Wallman is good - brilliant, in fact - on the way in which our thoughts and desires have been shaped by advertising and business over the past century, building stuff that is designed to break, and stoking us up into a blaze of desire for material goods.

But he is poor at acknowledging all those believers - of all kinds - who said no, that is not the way - all those people who, going back centuries to Christ himself and beyond, said that being human was about more than having things.

If he thinks of them at all, it is as party-poopers, when in fact they were having a high old time communing with the glories of the universe.

There is no mention of Jesus's telling the rich young man to give up all his wealth, no mention of the disciples' being sent out with just a change of shirt, or the dramatic change in the believers after the day of Pentecost, when tongues of fire were followed by a conversion to a radically simpler, fairer, communal way of living.

There is no mention of the strong tradition in Christianity of people saying that money cannot buy you happiness, or speaking truth to power. Instead, there are just three or four paragraphs on the Church, as an institution used to keep people in their place.

"The Church became a vehicle to control society," he says. "They have used the tenth commandment - thou shalt not be materialistic, you could call it - to manage people: to say 'There is nothing going to change here, happiness will come in the next life.'"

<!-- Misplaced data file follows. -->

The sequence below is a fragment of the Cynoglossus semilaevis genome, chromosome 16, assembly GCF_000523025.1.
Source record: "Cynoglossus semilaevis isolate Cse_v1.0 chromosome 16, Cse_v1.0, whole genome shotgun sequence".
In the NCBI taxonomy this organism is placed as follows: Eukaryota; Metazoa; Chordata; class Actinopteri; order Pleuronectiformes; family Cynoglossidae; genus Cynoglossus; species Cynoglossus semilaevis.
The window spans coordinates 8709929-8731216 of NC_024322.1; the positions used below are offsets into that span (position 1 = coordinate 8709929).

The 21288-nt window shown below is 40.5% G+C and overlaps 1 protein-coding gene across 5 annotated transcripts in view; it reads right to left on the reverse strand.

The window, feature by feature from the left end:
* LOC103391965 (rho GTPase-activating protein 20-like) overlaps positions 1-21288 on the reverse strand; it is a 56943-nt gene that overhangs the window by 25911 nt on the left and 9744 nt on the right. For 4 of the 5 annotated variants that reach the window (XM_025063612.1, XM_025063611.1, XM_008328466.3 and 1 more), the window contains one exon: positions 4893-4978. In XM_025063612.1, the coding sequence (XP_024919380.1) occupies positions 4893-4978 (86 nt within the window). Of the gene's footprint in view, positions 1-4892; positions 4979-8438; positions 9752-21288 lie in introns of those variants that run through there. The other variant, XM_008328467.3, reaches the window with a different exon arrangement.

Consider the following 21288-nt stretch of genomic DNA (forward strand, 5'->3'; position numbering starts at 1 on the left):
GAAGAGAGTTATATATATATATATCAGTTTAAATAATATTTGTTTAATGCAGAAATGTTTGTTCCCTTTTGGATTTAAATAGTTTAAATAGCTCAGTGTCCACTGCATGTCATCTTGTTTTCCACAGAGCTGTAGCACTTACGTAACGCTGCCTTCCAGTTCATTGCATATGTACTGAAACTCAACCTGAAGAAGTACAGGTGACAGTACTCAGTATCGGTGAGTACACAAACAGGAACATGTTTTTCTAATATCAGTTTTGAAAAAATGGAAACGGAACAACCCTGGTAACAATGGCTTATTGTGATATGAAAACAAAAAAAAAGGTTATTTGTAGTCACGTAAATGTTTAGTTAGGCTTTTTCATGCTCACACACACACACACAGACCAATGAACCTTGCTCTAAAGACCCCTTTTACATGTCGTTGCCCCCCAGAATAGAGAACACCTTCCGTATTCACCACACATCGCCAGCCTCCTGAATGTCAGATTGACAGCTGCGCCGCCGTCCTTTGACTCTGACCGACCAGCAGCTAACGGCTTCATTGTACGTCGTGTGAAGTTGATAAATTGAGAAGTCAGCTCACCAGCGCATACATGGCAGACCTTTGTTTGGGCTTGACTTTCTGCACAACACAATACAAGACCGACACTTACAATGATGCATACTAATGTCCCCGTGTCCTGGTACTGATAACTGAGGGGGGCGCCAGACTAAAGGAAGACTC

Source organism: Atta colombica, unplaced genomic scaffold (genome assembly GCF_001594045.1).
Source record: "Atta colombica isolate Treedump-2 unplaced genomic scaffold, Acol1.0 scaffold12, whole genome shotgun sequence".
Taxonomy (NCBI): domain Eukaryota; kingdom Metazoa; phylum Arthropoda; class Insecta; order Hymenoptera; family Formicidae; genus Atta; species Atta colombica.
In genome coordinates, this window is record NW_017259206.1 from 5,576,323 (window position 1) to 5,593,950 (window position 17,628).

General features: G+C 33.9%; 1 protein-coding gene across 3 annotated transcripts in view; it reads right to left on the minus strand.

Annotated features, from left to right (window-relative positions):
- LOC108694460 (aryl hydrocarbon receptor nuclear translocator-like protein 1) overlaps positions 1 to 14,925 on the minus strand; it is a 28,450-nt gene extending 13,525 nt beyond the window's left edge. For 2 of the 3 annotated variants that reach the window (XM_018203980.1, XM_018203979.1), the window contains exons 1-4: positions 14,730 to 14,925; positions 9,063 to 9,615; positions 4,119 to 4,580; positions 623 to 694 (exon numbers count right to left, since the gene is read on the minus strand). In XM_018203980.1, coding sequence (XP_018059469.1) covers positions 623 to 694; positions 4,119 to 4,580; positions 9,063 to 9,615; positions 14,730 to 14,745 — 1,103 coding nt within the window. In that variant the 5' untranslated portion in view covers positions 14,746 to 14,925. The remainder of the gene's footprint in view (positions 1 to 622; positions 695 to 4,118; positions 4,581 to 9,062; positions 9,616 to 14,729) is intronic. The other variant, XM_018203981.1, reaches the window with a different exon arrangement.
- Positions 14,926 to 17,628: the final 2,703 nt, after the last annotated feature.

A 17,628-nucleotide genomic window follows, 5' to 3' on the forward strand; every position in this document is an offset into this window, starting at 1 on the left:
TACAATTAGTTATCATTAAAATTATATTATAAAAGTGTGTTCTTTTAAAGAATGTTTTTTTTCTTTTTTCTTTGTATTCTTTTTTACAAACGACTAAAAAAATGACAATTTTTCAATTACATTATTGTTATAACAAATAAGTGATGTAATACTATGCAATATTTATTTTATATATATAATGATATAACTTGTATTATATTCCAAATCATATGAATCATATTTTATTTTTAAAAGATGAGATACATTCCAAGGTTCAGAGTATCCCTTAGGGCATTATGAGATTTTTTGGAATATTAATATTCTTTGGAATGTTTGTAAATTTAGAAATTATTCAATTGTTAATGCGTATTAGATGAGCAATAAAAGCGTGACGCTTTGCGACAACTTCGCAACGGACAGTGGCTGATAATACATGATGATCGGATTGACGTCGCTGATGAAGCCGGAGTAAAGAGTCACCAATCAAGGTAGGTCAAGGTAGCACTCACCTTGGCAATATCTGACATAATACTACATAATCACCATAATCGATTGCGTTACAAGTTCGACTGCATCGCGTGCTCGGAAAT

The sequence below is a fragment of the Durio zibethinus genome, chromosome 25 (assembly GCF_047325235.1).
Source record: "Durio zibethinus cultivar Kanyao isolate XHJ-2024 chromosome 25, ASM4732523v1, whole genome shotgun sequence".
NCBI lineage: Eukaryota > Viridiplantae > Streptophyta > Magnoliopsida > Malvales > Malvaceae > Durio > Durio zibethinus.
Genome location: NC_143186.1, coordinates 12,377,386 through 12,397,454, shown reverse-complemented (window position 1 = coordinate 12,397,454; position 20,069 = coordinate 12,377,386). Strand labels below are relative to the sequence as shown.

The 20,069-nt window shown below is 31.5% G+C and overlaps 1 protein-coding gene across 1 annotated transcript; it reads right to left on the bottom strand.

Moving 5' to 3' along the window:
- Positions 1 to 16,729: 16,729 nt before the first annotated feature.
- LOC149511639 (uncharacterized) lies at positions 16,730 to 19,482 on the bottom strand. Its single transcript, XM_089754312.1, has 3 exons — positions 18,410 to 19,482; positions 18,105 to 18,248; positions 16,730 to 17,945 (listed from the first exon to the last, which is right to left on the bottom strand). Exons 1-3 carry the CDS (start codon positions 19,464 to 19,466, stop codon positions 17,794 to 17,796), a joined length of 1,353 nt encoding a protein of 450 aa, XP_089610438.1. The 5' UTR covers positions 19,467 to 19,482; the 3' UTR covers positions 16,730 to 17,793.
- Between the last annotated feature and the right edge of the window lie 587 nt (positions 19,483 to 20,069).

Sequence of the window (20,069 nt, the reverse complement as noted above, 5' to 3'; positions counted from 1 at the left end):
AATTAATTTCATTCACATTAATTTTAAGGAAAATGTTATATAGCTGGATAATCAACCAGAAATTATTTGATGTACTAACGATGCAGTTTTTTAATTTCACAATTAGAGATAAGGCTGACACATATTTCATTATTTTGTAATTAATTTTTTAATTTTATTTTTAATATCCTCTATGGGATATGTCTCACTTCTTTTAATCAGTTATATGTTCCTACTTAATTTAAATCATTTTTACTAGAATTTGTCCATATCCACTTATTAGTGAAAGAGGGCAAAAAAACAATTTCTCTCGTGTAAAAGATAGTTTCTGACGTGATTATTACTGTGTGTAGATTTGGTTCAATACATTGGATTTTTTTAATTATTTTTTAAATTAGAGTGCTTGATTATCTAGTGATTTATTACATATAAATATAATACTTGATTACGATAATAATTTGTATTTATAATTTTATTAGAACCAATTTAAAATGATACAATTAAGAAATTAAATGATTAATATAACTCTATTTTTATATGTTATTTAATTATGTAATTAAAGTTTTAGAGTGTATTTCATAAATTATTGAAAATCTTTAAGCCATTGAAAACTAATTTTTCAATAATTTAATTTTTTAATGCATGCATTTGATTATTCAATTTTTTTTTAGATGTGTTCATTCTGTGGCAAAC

WALLMAN could have been harder on the Church, of course. He could have attacked all the wealth, gold, art, and buildings that it has accumulated over the centuries. The Pope and the Archbishop must look like kings of bling to Wallman, who is reluctant to believe that many Christians are singing from the same hymn sheet as he is.

I ask him where he is coming from, in terms of faith. "I went to Sunday school when I was a kid. My parents aren't particularly religious. I've been drawn to churches quite a lot over the past couple of years, funnily enough. I go and sit in them when they are empty.

"Last Remembrance Day, I went and sat on my own in church; it was lovely. I'll go and sit and give thanks, but I can't go to a service. Some of the stuff they say, I know it's supposed to be poetry representing truth; but, to me, it's just too daft: it doesn't make sense. I think it's a much more personal connection that we each have with whatever that thing is that we can call God, or love, or whatever."

We argue to and fro for the next hour, developing a respect for each other's point of view. "So you say that what I'm saying has been said before in a strand of Christianity, which is one of the most important philosophies ever? Maybe what I'm doing here is writing my response in the 21st century to answer the question 'How shall we live in order to be happy?'"

Maybe that is right. Maybe Wallman is a decent man, writing according to his own light. Maybe we can learn from each other. Stuffocation is full of insight and wisdom about the modern world, if you can forgive him everything he doesn't know.

It will resonate with a number of believers (and should be required reading for a lot more). So, as the sun goes down, I find myself enjoying the experience - more than, say, a new pair of shoes - and think: "Maybe I won't tell him to get stuffed, after all."

Stuffocation: Living more with less by James Wallman is published by Penguin at £9.99 (Church Times Bookshop £8.99).